Monday, November 23, 2009

Flower power

Hibiscus is blossoming - not only for its healthful reputation as a food and drink ingredient, but for the dried flower's cheery red color and its wonderful flavor that has made it a staple in cuisines around the world.

According to the Nation's Restaurant News, hibiscus has caught on fire with American chefs. "I've used it hundreds of times over the years," says Joshua Skenes, the 29-year-old chef of Saison restaurant in San Francisco, who most recently offered a hibiscus granité. Before that he prepared a hibiscus-seasoned squab.

Hibiscus, which is most commonly (and economically) found in Mexican food groceries under its Spanish name, jamaica, is often brewed as a tea, but the infusion can be used in place of fruit juices or made into a syrup.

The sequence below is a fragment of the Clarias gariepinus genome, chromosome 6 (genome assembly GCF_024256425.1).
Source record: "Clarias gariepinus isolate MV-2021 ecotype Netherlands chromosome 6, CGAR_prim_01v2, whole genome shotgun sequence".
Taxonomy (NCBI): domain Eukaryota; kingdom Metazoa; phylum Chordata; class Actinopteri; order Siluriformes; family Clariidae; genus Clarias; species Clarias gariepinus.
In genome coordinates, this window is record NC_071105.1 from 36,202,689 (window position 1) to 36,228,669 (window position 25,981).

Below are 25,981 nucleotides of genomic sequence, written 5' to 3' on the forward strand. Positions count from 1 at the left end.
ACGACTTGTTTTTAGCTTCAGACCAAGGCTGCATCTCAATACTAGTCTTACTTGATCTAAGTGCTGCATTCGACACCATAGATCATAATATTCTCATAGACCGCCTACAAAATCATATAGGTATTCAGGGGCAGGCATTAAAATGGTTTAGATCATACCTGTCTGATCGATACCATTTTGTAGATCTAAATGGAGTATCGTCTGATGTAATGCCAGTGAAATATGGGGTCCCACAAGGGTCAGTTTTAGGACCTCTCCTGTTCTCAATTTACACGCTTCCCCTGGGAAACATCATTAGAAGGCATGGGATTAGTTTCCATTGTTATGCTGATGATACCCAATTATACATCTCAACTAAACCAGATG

Here is the nutritional information on the ingredient, courtesy of


Jamaica Flowers 1 cup

Calories 28

Total fat (g) 0.365

Potassium (mg) 118.560

Calcium (ng) 122.550

Protein (g) 0.547

Carbohydrate (g) 6.447

Cholesterol (mg) 0

Sodium (mg) 3.420

Vitamin C (mg) 6.840

Vitamin A (IU) 163.590

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